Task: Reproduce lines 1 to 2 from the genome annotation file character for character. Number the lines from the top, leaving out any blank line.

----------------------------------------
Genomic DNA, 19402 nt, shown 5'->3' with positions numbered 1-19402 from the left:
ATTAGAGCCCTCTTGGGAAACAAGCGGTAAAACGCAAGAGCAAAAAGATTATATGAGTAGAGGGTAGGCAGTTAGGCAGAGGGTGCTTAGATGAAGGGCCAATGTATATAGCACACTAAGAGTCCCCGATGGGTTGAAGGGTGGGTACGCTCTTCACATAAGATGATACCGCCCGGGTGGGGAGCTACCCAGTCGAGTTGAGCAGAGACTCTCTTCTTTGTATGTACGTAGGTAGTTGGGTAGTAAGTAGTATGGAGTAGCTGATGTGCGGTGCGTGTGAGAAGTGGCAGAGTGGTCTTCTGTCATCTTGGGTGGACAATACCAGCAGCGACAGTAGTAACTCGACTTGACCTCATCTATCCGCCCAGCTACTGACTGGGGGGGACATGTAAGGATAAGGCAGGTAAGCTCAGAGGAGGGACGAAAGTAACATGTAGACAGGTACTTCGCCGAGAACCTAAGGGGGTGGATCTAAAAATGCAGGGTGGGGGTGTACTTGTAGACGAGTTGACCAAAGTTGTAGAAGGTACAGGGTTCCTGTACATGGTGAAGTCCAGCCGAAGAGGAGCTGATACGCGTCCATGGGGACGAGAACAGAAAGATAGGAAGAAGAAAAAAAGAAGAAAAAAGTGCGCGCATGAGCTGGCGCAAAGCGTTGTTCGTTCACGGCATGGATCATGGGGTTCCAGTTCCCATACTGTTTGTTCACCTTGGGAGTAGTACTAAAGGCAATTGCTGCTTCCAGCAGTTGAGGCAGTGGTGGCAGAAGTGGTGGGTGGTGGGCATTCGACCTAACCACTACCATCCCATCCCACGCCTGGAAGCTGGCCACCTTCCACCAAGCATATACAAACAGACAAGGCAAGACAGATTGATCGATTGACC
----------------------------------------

Genomic DNA, 19402 nt, shown 5'->3' with positions numbered 1-19402 from the left:
ATTAGAGCCCTCTTGGGAAACAAGCGGTAAAACGCAAGAGCAAAAAGATTATATGAGTAGAGGGTAGGCAGTTAGGCAGAGGGTGCTTAGATGAAGGGCCAATGTATATAGCACACTAAGAGTCCCCGATGGGTTGAAGGGTGGGTACGCTCTTCACATAAGATGATACCGCCCGGGTGGGGAGCTACCCAGTCGAGTTGAGCAGAGACTCTCTTCTTTGTATGTACGTAGGTAGTTGGGTAGTAAGTAGTATGGAGTAGCTGATGTGCGGTGCGTGTGAGAAGTGGCAGAGTGGTCTTCTGTCATCTTGGGTGGACAATACCAGCAGCGACAGTAGTAACTCGACTTGACCTCATCTATCCGCCCAGCTACTGACTGGGGGGGACATGTAAGGATAAGGCAGGTAAGCTCAGAGGAGGGACGAAAGTAACATGTAGACAGGTACTTCGCCGAGAACCTAAGGGGGTGGATCTAAAAATGCAGGGTGGGGGTGTACTTGTAGACGAGTTGACCAAAGTTGTAGAAGGTACAGGGTTCCTGTACATGGTGAAGTCCAGCCGAAGAGGAGCTGATACGCGTCCATGGGGACGAGAACAGAAAGATAGGAAGAAGAAAAAAAGAAGAAAAAAGTGCGCGCATGAGCTGGCGCAAAGCGTTGTTCGTTCACGGCATGGATCATGGGGTTCCAGTTCCCATACTGTTTGTTCACCTTGGGAGTAGTACTAAAGGCAATTGCTGCTTCCAGCAGTTGAGGCAGTGGTGGCAGAAGTGGTGGGTGGTGGGCATTCGACCTAACCACTACCATCCCATCCCACGCCTGGAAGCTGGCCACCTTCCACCAAGCATATACAAACAGACAAGGCAAGACAGATTGATCGATTGACC